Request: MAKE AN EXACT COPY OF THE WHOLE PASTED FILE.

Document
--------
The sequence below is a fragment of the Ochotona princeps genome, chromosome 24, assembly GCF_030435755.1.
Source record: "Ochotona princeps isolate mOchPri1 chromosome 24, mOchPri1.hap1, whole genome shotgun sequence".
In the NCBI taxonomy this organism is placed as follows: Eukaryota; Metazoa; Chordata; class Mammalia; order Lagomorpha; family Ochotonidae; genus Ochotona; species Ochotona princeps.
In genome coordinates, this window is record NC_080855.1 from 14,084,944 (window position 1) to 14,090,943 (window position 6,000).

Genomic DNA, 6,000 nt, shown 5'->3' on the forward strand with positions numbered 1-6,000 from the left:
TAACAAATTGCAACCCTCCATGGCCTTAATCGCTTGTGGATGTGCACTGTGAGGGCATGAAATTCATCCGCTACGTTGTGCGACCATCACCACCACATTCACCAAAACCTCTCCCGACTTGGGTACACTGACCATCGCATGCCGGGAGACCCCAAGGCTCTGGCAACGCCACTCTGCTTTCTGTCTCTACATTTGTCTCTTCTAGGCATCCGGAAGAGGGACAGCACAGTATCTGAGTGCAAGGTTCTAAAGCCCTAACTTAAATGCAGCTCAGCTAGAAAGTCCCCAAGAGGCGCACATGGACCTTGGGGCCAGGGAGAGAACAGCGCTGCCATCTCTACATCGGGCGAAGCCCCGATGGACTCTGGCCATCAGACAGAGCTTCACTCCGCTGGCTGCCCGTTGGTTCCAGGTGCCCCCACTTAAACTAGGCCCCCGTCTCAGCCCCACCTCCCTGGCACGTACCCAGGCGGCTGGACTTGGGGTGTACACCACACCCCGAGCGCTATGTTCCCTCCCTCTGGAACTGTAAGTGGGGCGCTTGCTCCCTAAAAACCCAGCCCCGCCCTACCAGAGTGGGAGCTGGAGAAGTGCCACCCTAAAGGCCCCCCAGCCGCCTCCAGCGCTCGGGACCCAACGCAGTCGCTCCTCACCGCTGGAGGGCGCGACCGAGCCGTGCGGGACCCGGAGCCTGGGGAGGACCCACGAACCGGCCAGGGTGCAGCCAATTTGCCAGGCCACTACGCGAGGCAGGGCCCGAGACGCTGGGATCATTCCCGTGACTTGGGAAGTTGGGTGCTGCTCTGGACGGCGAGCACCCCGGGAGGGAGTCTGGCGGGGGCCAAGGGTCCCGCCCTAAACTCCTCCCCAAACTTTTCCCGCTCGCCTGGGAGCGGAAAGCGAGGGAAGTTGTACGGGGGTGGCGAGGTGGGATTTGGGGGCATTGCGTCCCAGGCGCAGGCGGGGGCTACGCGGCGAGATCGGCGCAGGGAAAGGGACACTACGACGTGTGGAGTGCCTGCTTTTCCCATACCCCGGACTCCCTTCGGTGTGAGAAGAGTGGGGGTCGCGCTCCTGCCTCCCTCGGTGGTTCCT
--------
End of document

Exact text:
The sequence below is a fragment of the Ochotona princeps genome, chromosome 24, assembly GCF_030435755.1.
Source record: "Ochotona princeps isolate mOchPri1 chromosome 24, mOchPri1.hap1, whole genome shotgun sequence".
In the NCBI taxonomy this organism is placed as follows: Eukaryota; Metazoa; Chordata; class Mammalia; order Lagomorpha; family Ochotonidae; genus Ochotona; species Ochotona princeps.
In genome coordinates, this window is record NC_080855.1 from 14,084,944 (window position 1) to 14,090,943 (window position 6,000).

Genomic DNA, 6,000 nt, shown 5'->3' on the forward strand with positions numbered 1-6,000 from the left:
TAACAAATTGCAACCCTCCATGGCCTTAATCGCTTGTGGATGTGCACTGTGAGGGCATGAAATTCATCCGCTACGTTGTGCGACCATCACCACCACATTCACCAAAACCTCTCCCGACTTGGGTACACTGACCATCGCATGCCGGGAGACCCCAAGGCTCTGGCAACGCCACTCTGCTTTCTGTCTCTACATTTGTCTCTTCTAGGCATCCGGAAGAGGGACAGCACAGTATCTGAGTGCAAGGTTCTAAAGCCCTAACTTAAATGCAGCTCAGCTAGAAAGTCCCCAAGAGGCGCACATGGACCTTGGGGCCAGGGAGAGAACAGCGCTGCCATCTCTACATCGGGCGAAGCCCCGATGGACTCTGGCCATCAGACAGAGCTTCACTCCGCTGGCTGCCCGTTGGTTCCAGGTGCCCCCACTTAAACTAGGCCCCCGTCTCAGCCCCACCTCCCTGGCACGTACCCAGGCGGCTGGACTTGGGGTGTACACCACACCCCGAGCGCTATGTTCCCTCCCTCTGGAACTGTAAGTGGGGCGCTTGCTCCCTAAAAACCCAGCCCCGCCCTACCAGAGTGGGAGCTGGAGAAGTGCCACCCTAAAGGCCCCCCAGCCGCCTCCAGCGCTCGGGACCCAACGCAGTCGCTCCTCACCGCTGGAGGGCGCGACCGAGCCGTGCGGGACCCGGAGCCTGGGGAGGACCCACGAACCGGCCAGGGTGCAGCCAATTTGCCAGGCCACTACGCGAGGCAGGGCCCGAGACGCTGGGATCATTCCCGTGACTTGGGAAGTTGGGTGCTGCTCTGGACGGCGAGCACCCCGGGAGGGAGTCTGGCGGGGGCCAAGGGTCCCGCCCTAAACTCCTCCCCAAACTTTTCCCGCTCGCCTGGGAGCGGAAAGCGAGGGAAGTTGTACGGGGGTGGCGAGGTGGGATTTGGGGGCATTGCGTCCCAGGCGCAGGCGGGGGCTACGCGGCGAGATCGGCGCAGGGAAAGGGACACTACGACGTGTGGAGTGCCTGCTTTTCCCATACCCCGGACTCCCTTCGGTGTGAGAAGAGTGGGGGTCGCGCTCCTGCCTCCCTCGGTGGTTCCT